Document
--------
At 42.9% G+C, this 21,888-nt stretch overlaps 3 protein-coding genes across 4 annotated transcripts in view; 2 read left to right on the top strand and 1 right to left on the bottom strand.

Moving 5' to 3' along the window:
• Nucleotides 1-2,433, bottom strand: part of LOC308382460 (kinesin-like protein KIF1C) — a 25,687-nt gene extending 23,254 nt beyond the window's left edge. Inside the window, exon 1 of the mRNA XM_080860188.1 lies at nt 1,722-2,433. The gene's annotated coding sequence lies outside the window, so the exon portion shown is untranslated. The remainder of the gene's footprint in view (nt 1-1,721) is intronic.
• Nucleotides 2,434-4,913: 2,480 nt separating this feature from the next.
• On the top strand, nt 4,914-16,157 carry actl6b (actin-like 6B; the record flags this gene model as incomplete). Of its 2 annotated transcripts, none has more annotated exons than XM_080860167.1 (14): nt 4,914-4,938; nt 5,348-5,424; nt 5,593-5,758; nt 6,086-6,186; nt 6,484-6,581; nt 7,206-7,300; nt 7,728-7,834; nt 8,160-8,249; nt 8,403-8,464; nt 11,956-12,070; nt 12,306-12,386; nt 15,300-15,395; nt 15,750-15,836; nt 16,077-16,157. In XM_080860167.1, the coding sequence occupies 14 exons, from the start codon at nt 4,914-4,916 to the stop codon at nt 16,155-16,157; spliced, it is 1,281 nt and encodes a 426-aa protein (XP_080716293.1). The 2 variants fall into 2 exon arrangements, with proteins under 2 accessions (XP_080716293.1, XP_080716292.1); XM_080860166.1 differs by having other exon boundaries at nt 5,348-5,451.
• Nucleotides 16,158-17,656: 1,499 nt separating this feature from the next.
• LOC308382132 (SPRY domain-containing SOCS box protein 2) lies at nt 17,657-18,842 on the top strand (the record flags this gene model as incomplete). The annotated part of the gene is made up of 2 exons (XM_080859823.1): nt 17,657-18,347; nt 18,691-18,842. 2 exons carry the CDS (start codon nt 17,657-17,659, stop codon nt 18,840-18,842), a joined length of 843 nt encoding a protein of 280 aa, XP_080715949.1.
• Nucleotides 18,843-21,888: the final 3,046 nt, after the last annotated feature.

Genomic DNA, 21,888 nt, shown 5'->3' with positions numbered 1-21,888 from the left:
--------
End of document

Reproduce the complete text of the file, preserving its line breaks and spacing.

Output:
At 42.9% G+C, this 21,888-nt stretch overlaps 3 protein-coding genes across 4 annotated transcripts in view; 2 read left to right on the top strand and 1 right to left on the bottom strand.

Moving 5' to 3' along the window:
• Nucleotides 1-2,433, bottom strand: part of LOC308382460 (kinesin-like protein KIF1C) — a 25,687-nt gene extending 23,254 nt beyond the window's left edge. Inside the window, exon 1 of the mRNA XM_080860188.1 lies at nt 1,722-2,433. The gene's annotated coding sequence lies outside the window, so the exon portion shown is untranslated. The remainder of the gene's footprint in view (nt 1-1,721) is intronic.
• Nucleotides 2,434-4,913: 2,480 nt separating this feature from the next.
• On the top strand, nt 4,914-16,157 carry actl6b (actin-like 6B; the record flags this gene model as incomplete). Of its 2 annotated transcripts, none has more annotated exons than XM_080860167.1 (14): nt 4,914-4,938; nt 5,348-5,424; nt 5,593-5,758; nt 6,086-6,186; nt 6,484-6,581; nt 7,206-7,300; nt 7,728-7,834; nt 8,160-8,249; nt 8,403-8,464; nt 11,956-12,070; nt 12,306-12,386; nt 15,300-15,395; nt 15,750-15,836; nt 16,077-16,157. In XM_080860167.1, the coding sequence occupies 14 exons, from the start codon at nt 4,914-4,916 to the stop codon at nt 16,155-16,157; spliced, it is 1,281 nt and encodes a 426-aa protein (XP_080716293.1). The 2 variants fall into 2 exon arrangements, with proteins under 2 accessions (XP_080716293.1, XP_080716292.1); XM_080860166.1 differs by having other exon boundaries at nt 5,348-5,451.
• Nucleotides 16,158-17,656: 1,499 nt separating this feature from the next.
• LOC308382132 (SPRY domain-containing SOCS box protein 2) lies at nt 17,657-18,842 on the top strand (the record flags this gene model as incomplete). The annotated part of the gene is made up of 2 exons (XM_080859823.1): nt 17,657-18,347; nt 18,691-18,842. 2 exons carry the CDS (start codon nt 17,657-17,659, stop codon nt 18,840-18,842), a joined length of 843 nt encoding a protein of 280 aa, XP_080715949.1.
• Nucleotides 18,843-21,888: the final 3,046 nt, after the last annotated feature.

Genomic DNA, 21,888 nt, shown 5'->3' with positions numbered 1-21,888 from the left: